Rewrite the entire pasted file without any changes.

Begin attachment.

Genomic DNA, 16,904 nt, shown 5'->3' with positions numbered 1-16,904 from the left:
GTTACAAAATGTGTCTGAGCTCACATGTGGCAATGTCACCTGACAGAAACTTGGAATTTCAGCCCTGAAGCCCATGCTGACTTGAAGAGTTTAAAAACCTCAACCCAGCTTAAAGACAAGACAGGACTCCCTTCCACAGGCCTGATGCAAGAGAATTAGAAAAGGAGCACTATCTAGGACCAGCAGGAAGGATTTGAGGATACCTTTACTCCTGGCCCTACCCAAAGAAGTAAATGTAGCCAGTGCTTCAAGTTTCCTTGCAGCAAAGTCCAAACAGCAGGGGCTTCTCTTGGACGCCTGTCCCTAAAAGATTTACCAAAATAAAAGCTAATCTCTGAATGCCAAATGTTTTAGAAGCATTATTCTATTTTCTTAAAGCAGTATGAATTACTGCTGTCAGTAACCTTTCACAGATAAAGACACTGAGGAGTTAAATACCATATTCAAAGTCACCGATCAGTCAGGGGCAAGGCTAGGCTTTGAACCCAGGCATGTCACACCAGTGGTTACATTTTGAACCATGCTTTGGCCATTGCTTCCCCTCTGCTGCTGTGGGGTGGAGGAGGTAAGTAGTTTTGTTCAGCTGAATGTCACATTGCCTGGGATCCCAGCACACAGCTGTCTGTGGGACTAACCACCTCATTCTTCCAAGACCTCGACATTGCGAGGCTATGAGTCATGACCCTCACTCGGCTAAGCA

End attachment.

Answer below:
Genomic DNA, 16,904 nt, shown 5'->3' with positions numbered 1-16,904 from the left:
GTTACAAAATGTGTCTGAGCTCACATGTGGCAATGTCACCTGACAGAAACTTGGAATTTCAGCCCTGAAGCCCATGCTGACTTGAAGAGTTTAAAAACCTCAACCCAGCTTAAAGACAAGACAGGACTCCCTTCCACAGGCCTGATGCAAGAGAATTAGAAAAGGAGCACTATCTAGGACCAGCAGGAAGGATTTGAGGATACCTTTACTCCTGGCCCTACCCAAAGAAGTAAATGTAGCCAGTGCTTCAAGTTTCCTTGCAGCAAAGTCCAAACAGCAGGGGCTTCTCTTGGACGCCTGTCCCTAAAAGATTTACCAAAATAAAAGCTAATCTCTGAATGCCAAATGTTTTAGAAGCATTATTCTATTTTCTTAAAGCAGTATGAATTACTGCTGTCAGTAACCTTTCACAGATAAAGACACTGAGGAGTTAAATACCATATTCAAAGTCACCGATCAGTCAGGGGCAAGGCTAGGCTTTGAACCCAGGCATGTCACACCAGTGGTTACATTTTGAACCATGCTTTGGCCATTGCTTCCCCTCTGCTGCTGTGGGGTGGAGGAGGTAAGTAGTTTTGTTCAGCTGAATGTCACATTGCCTGGGATCCCAGCACACAGCTGTCTGTGGGACTAACCACCTCATTCTTCCAAGACCTCGACATTGCGAGGCTATGAGTCATGACCCTCACTCGGCTAAGCA